By Ian S. Port
By SF Weekly
By Ian S. Port
By Ian S. Port
By Ian S. Port
By Ian S. Port
By Tony Ware
By Emma Silvers
Who Loves Lucy? Last Friday night, master taste-maker Seymour Stein was seen feasting lavishly at Yuet Lee, and it wasn't just because he has a penchant for Bay Area seafood (though he did stay for nearly three hours). Stein, who discovered and made unlikely stars of Madonna, k.d. lang, and the Pretenders, has once again taken the helm of Sire Records, and is ostensibly looking to build up his roster. So, who was the subject of Stein's invaluable attention? Local country chanteuse Lucy Lee. Given that Stein often guides the music industry's latest direction, it is a sure bet that Lee's dinner show at the Atlas Cafe this Friday night will be swarming with A&R folks, and they won't be there to see Berkeley alum Kyle Vincent singing his KLLC (alice97.3 FM) hit "Wake Me Up When the World's Worth Waking Up For." (S.T.)
Pants on Fire Riff Raff supposes it shouldn't trust a band named after CIA mind-control experiments. But MK Ultra singer/guitarist John Vanderslice is such an affable fellow. Last week he sent us a friendly note saying that the local experimental pop band recently bought a 16-track recording deck from the Beach Boy genius/recluse Brian Wilson himself. The letter said Vanderslice came across a little ad in the back of Pro-Audio Marketplace, a tiny advertiser, placed by "Brian" selling a vintage 16-track recorder. At $2,900, it was a steal -- the perfect centerpiece for a new studio Vanderslice has in the works, and well worth a road trip to Los Angeles. According to the letter, Vanderslice drove the MK Ultra tour van to SoCal earlier this month. "A grizzled, heavily drugged Wilson answered the door, brought us out back to a work shed and showed us the deck," Vanderslice wrote. Wilson told Vanderslice he'd heard of the band, but Vanderslice said it was probably the government program of the same name that sounded familiar. The band left it at that and rolled the 850-pound machine into their van. There was such a pervasive tone of aw-shucks wonder in the narrative that we thought we'd temporarily suspend disbelief. Riff Raff gave Vanderslice a call -- it was a heartwarming little story, but he left out a few details. So what was Wilson like, we wanted to know. "He was completely out of it -- not exactly slurring his words, but not lucid." Vanderslice threw in some more stuff about the 29-year-old tape deck, and said he was just so shocked to see the Beach Boy that he didn't really have much to say. Right before Riff Raff hung up, we remembered some stories about the MK Ultra boys. Just over a year ago the band cooked up a hoax to accompany their record titled Original Motion Picture Soundtrack, supposedly a score for an independent film by director Tommy Borgnine, who had died just after his controversial work wowed watchers at the Sundance Film Festival. Remembering the Borgnine canard, we asked Vanderslice whether the story was legit. "Oh, sure, it's all true," he assured us. And so we left it at that and hung up. Five minutes later our phone rang. "Hey, this is John and I feel pretty bad." Go ahead and tell us, John. "Well, some of that stuff I told you is kind of an embellishment." What parts were true, then? "Well, the 16-track did belong to the Beach Boys, but we didn't get it from Wilson." John, why come clean now? "I was just excited about giving you some gossip, but I didn't want to get you in trouble with your editors." Nothing screws up a good prank like a conscience. (J.S.)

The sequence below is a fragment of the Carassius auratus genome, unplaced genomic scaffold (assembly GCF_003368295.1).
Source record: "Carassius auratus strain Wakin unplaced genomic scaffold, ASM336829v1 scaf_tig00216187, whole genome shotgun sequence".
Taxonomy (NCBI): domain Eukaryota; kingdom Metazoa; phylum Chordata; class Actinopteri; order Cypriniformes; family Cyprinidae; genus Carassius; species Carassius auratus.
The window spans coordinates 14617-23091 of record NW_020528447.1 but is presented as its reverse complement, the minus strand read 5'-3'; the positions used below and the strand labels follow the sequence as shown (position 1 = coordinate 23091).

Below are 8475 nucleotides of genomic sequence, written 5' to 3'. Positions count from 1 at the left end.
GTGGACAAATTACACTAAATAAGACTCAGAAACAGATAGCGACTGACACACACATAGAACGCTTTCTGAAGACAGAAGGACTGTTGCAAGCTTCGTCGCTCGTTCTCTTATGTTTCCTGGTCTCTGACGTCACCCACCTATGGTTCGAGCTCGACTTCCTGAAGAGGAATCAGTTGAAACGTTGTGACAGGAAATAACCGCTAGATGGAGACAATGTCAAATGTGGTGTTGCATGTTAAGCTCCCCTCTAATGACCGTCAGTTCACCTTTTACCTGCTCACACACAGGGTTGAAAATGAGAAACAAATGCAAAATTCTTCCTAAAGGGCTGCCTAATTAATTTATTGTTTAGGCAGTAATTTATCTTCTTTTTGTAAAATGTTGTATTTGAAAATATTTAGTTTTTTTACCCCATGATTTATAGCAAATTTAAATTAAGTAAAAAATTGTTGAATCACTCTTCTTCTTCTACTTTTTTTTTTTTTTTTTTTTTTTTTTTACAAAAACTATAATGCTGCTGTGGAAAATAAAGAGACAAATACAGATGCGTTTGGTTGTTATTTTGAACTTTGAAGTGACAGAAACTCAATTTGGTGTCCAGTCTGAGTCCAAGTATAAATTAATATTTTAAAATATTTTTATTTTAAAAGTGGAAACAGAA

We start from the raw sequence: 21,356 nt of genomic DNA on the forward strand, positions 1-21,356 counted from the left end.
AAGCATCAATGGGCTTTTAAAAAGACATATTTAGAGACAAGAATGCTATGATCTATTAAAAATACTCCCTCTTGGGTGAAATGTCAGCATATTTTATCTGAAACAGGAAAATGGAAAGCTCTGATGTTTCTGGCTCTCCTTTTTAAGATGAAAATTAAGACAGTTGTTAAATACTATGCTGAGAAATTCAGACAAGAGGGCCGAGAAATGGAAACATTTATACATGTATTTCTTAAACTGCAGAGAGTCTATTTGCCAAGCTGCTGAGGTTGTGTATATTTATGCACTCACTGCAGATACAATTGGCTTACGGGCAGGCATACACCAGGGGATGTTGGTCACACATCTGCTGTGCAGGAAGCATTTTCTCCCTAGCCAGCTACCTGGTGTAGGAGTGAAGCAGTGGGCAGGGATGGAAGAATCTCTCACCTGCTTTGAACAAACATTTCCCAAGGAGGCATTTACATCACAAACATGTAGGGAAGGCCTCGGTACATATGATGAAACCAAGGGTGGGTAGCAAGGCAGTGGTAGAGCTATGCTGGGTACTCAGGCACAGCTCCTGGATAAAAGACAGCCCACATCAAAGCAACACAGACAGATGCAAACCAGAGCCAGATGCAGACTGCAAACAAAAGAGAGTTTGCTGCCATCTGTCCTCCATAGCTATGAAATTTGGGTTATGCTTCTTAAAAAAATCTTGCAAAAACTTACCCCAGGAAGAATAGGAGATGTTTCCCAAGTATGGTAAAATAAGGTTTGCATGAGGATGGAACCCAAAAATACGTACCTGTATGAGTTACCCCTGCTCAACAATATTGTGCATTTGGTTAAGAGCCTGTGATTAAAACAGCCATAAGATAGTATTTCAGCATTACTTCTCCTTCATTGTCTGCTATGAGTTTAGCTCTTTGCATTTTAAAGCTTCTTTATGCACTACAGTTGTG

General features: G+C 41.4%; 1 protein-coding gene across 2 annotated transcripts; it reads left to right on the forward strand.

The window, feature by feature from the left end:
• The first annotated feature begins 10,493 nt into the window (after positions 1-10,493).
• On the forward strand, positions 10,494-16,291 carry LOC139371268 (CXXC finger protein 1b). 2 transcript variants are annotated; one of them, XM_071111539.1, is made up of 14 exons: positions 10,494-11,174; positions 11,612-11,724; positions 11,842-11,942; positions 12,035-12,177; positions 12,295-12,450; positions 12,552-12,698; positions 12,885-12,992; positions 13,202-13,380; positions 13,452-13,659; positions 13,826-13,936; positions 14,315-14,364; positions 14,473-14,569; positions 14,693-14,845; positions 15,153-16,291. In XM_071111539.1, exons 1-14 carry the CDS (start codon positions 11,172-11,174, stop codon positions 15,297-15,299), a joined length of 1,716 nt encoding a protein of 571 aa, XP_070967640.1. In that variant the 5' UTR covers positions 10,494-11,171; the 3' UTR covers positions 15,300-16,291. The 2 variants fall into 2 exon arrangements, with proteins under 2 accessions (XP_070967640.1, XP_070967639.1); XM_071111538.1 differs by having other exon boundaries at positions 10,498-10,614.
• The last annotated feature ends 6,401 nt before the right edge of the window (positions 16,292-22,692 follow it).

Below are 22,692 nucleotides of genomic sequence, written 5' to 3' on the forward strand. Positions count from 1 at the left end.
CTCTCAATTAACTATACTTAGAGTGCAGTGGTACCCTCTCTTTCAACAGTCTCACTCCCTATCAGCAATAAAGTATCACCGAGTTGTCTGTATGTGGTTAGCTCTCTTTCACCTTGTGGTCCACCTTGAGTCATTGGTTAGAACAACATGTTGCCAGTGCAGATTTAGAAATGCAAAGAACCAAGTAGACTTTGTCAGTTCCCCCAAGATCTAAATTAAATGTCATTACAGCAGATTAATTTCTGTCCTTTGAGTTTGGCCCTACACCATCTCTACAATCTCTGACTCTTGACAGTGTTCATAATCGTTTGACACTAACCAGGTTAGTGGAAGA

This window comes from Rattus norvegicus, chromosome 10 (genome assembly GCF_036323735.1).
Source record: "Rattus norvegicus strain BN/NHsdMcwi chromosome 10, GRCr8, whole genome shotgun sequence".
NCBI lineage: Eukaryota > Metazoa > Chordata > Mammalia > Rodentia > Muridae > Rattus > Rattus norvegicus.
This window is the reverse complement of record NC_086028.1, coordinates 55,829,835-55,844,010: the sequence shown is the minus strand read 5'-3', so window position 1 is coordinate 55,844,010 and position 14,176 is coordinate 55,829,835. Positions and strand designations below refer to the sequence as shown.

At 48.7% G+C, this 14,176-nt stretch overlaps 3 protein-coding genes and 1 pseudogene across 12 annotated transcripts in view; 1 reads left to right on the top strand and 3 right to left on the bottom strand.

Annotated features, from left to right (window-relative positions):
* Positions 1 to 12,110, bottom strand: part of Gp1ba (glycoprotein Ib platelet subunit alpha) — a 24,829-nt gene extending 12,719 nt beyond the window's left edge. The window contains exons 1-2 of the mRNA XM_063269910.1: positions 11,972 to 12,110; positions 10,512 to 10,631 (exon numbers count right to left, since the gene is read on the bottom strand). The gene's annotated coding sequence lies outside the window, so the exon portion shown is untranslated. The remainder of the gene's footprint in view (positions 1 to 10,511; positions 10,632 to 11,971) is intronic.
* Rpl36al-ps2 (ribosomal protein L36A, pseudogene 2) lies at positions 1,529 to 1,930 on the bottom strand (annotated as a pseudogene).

Punk Wake On March 27, Michael Patrick Story suffered a brain hemorrhage, ending the life of a highly respected member and supporter of the punk rock scenes of both San Francisco and St. Louis. Aside from stints with the UK Subs and Ultraman, 31-year-old Story had been the founding member of St. Louis' New Speedway Kings -- which he relocated, along with longtime business partner and girlfriend Zabet Gerber, to San Francisco in 1995. Here, Story pursued his rock 'n' roll dreams while working as a doorman at the Trocadero and the Lusty Lady, and while lending regular support to fellow musicians. As friends and family come to terms with their loss, local punkers make plans to show their support in a way that Story would have appreciated: fast, furious, and loud music. The Trocadero will host a rare benefit show on Sunday, June 8, in order to raise money for funeral expenses and the pressing of a final New Speedway Kings album, which was due to come out later this year. The show's lineup is a clear testimony to Story's influence and talent: the Groovie Ghoulies (MTV's latest power-pop breakthrough), the Actionslacks (Skene Records' indie darlings), the Smokejumpers (punkabilly with ex-Wankin' Teens), the Nukes (perennial Bay Area gutterpunks), and toyboat ('60s pop with ex-Wynona Riders). Interested parties should call 495-6620. (S.T.)